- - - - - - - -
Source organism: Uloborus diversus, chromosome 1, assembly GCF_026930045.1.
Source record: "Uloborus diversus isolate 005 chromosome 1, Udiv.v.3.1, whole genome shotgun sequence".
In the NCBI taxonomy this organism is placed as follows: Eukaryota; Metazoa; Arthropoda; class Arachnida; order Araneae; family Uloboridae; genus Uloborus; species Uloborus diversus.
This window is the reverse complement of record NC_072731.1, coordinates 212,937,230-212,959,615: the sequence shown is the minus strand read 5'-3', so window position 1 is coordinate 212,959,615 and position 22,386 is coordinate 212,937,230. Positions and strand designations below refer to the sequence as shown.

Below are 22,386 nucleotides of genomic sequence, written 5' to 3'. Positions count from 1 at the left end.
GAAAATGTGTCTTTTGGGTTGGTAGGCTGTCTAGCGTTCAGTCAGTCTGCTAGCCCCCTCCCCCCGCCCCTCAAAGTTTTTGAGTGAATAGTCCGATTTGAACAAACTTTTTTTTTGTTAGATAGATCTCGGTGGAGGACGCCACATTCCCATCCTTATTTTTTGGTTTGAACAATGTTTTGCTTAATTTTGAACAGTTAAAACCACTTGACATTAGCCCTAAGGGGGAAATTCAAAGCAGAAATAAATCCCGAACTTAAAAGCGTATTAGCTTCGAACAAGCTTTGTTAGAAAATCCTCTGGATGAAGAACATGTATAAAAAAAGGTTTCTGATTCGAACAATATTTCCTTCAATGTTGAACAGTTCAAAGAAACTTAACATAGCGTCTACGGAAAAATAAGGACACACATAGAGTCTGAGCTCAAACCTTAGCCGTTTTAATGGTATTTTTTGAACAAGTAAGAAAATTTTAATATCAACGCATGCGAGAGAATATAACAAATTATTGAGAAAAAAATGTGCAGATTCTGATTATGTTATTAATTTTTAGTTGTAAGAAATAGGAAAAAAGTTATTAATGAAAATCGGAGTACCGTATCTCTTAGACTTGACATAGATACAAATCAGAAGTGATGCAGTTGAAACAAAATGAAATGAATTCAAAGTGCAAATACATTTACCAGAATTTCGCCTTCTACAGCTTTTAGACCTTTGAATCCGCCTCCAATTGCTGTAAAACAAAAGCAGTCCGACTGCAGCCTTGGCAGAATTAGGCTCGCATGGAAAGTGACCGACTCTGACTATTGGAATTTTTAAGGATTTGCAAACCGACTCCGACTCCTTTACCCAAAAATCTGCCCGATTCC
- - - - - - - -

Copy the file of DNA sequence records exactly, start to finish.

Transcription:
Source organism: Uloborus diversus, chromosome 1, assembly GCF_026930045.1.
Source record: "Uloborus diversus isolate 005 chromosome 1, Udiv.v.3.1, whole genome shotgun sequence".
In the NCBI taxonomy this organism is placed as follows: Eukaryota; Metazoa; Arthropoda; class Arachnida; order Araneae; family Uloboridae; genus Uloborus; species Uloborus diversus.
This window is the reverse complement of record NC_072731.1, coordinates 212,937,230-212,959,615: the sequence shown is the minus strand read 5'-3', so window position 1 is coordinate 212,959,615 and position 22,386 is coordinate 212,937,230. Positions and strand designations below refer to the sequence as shown.

Below are 22,386 nucleotides of genomic sequence, written 5' to 3'. Positions count from 1 at the left end.
GAAAATGTGTCTTTTGGGTTGGTAGGCTGTCTAGCGTTCAGTCAGTCTGCTAGCCCCCTCCCCCCGCCCCTCAAAGTTTTTGAGTGAATAGTCCGATTTGAACAAACTTTTTTTTTGTTAGATAGATCTCGGTGGAGGACGCCACATTCCCATCCTTATTTTTTGGTTTGAACAATGTTTTGCTTAATTTTGAACAGTTAAAACCACTTGACATTAGCCCTAAGGGGGAAATTCAAAGCAGAAATAAATCCCGAACTTAAAAGCGTATTAGCTTCGAACAAGCTTTGTTAGAAAATCCTCTGGATGAAGAACATGTATAAAAAAAGGTTTCTGATTCGAACAATATTTCCTTCAATGTTGAACAGTTCAAAGAAACTTAACATAGCGTCTACGGAAAAATAAGGACACACATAGAGTCTGAGCTCAAACCTTAGCCGTTTTAATGGTATTTTTTGAACAAGTAAGAAAATTTTAATATCAACGCATGCGAGAGAATATAACAAATTATTGAGAAAAAAATGTGCAGATTCTGATTATGTTATTAATTTTTAGTTGTAAGAAATAGGAAAAAAGTTATTAATGAAAATCGGAGTACCGTATCTCTTAGACTTGACATAGATACAAATCAGAAGTGATGCAGTTGAAACAAAATGAAATGAATTCAAAGTGCAAATACATTTACCAGAATTTCGCCTTCTACAGCTTTTAGACCTTTGAATCCGCCTCCAATTGCTGTAAAACAAAAGCAGTCCGACTGCAGCCTTGGCAGAATTAGGCTCGCATGGAAAGTGACCGACTCTGACTATTGGAATTTTTAAGGATTTGCAAACCGACTCCGACTCCTTTACCCAAAAATCTGCCCGATTCC